Steve agreed to remove the wall separating the kitchen from the living area and in its place put a 72-foot peninsula capable of seating 3-4 comfortably. He turned the area outside of the bathroom into a dressing room with large closets on two sides. To brighten up the apartment, Steve recommended painting everything, including the brick wall and floor, white. Initially wary of this suggestion, Jay ultimately saw this as one of the most transformative changes to the apartment. Recessed lighting increased the sense of airiness.

Jay displayed amazing creativity in marrying his objectives with his budget. Where he truly cared about quality, such as kitchen appliances, he splurged. Where creative shortcuts could reduce cost, he took advantage.enterance storage For example: a wall of “built-in” cabinets divides the space that separates the sleeping area from the entryway. The cabinets are, in reality, three $89 EXPEDIT storage units, stacked and framed by millwork to look like custom built-ins. The customized EXPEDITS, which form the other wall of the entryway, are backed with panels that Jay plans to upholster for a more customized look. And bright, white gloss cabinets in the kitchen were also sourced from IKEA.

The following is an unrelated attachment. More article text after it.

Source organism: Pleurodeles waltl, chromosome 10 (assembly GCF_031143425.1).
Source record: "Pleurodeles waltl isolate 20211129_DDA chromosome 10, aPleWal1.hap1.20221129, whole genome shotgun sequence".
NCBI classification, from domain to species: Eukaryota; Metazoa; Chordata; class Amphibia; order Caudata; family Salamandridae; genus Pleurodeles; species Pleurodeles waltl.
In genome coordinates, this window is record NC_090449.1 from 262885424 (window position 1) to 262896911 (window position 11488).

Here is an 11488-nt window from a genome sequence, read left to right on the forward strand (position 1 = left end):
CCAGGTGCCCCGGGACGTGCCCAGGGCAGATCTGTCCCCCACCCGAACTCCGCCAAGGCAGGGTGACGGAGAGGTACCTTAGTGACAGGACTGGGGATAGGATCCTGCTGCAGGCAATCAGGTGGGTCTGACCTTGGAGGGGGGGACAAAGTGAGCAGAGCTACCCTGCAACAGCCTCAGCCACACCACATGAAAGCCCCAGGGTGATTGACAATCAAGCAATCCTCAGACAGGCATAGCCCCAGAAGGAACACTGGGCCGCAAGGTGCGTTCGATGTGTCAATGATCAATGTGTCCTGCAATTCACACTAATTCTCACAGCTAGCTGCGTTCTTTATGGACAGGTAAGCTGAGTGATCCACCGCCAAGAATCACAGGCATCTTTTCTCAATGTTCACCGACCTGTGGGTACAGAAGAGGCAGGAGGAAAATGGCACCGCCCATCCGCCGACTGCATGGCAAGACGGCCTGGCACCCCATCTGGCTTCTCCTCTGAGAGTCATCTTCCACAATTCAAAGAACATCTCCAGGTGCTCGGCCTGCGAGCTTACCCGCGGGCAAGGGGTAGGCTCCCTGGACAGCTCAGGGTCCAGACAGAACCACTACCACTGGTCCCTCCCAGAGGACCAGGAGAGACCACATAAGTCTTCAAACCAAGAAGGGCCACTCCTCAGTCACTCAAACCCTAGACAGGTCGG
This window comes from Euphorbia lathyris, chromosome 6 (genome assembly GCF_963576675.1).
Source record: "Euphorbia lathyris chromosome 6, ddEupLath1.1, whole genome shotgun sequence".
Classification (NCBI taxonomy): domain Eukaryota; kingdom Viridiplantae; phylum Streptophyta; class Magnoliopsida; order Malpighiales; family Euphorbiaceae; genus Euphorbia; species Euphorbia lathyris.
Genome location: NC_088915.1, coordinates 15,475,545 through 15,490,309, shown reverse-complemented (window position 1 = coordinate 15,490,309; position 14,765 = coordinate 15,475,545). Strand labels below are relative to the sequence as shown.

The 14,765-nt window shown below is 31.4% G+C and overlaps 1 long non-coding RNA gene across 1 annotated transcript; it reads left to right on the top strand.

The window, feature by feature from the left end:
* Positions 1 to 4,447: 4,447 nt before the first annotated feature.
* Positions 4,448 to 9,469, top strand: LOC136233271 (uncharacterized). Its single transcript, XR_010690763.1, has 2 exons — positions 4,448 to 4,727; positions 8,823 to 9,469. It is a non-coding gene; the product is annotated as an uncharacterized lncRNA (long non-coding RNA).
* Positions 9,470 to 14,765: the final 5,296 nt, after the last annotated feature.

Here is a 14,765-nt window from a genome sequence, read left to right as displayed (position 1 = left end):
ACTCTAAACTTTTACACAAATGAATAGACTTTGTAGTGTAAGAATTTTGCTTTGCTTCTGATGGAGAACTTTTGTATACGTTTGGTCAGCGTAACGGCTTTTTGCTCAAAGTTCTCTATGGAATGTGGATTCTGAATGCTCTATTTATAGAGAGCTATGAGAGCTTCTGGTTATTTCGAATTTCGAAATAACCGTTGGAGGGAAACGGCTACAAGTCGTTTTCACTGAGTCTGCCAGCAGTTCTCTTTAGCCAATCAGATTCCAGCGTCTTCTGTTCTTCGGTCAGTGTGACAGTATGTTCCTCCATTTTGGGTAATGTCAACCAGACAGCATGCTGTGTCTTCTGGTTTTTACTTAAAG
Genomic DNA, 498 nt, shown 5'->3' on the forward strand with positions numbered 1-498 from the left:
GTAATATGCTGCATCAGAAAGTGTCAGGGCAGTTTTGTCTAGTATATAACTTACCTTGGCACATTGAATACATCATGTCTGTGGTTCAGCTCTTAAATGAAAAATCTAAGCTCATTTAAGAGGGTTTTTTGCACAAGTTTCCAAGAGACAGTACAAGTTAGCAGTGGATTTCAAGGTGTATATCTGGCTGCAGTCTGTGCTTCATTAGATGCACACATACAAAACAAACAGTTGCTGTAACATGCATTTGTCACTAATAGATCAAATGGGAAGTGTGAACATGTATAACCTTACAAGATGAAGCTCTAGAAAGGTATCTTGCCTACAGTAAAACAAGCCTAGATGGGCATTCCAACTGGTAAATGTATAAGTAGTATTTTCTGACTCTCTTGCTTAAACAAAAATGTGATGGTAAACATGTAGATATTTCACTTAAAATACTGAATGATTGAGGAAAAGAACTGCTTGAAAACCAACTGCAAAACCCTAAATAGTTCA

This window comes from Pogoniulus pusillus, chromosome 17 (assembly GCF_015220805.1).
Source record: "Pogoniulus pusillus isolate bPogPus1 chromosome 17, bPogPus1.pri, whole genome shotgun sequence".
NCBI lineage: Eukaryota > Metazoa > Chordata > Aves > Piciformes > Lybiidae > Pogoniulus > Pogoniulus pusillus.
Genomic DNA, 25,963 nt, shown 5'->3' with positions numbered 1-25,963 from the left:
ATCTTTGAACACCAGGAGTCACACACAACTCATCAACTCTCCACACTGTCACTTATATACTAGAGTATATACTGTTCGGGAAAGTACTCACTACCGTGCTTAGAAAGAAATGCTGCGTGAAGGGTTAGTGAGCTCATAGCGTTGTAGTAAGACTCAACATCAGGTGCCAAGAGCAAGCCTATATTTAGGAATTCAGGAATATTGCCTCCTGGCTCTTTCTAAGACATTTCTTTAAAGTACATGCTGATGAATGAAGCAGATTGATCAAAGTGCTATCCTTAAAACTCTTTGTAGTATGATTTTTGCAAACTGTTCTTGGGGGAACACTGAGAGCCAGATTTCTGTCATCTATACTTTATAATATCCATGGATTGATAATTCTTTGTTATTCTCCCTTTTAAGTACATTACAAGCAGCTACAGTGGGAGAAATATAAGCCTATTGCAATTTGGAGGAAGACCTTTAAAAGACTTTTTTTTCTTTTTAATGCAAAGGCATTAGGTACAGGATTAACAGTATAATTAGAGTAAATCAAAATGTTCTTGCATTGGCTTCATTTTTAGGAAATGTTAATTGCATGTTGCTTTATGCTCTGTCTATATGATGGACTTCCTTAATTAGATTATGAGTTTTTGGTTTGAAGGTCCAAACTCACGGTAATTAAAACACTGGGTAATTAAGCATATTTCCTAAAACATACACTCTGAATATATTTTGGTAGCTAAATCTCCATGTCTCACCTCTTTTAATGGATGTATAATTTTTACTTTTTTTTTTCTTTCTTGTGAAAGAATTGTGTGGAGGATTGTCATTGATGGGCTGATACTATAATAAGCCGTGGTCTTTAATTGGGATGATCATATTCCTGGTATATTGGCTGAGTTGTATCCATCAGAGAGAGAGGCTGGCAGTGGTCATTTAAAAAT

However, in other areas, Jay splurged. The kitchen appliances are compact, stainless steel units from Bertazzoni (restaurant quality range manufacturer), Miele (dishwasher) and U-Line (under the counter refrigerator and freezer drawers with an ice maker). He squeezed in a nifty LG washer/dryer combination unit into the kitchen. The bathroom was outfitted with crisp Nemo tile, and the marble in the kitchen (island, countertop and backsplash) came from Stone Source.

kitchen

Similar to a ship’s cabin, no space in the apartment is overlooked. A recessed area in the kitchen is now home to a shelving unit for wine and kitchen items as well as dog Theo’s raised feeder. Jay outfitted his bed with a hydraulic lift system he found at a hardware store for easy access to the area under the mattress for storing blankets, luggage, games and other out of site but easily reached items.

living room

Thoughtful choices were made regarding furniture and décor — a well-considered mix of “high” and “low” is implemented throughout the home. The desk has ample storage, a great find from Williams-Sonoma Home. It is paired with an Eames chair. Rugs are from IKEA but the chandelier in the kitchen was a $3,000 splurge from Jayson Home and Garden. This item alone adds sophistication and a touch of glamour to the abode.

Throughout, art and personal effects reflect Jay’s style and bring the space to life. His favorite resources are Nest: “the owners have a great eye”; Apartment 48 and Elizabeth Bower Design on Greenwich Street. Framed nude sketches from the Housing Works Thrift Store appoint one wall.

The wonderful result of all of this meticulous design is a functional, cozy, highly personal space that seems much bigger than its 400 square feet.

wine and washer

bed storage

Source: here

Merry Christmas!

DSC_2404 - edited small

Hope you all have a very merry Christmas, If you have photos of your Tiny House decorated send them to me and I can post them.  Ryan112Ryan@yahoo.com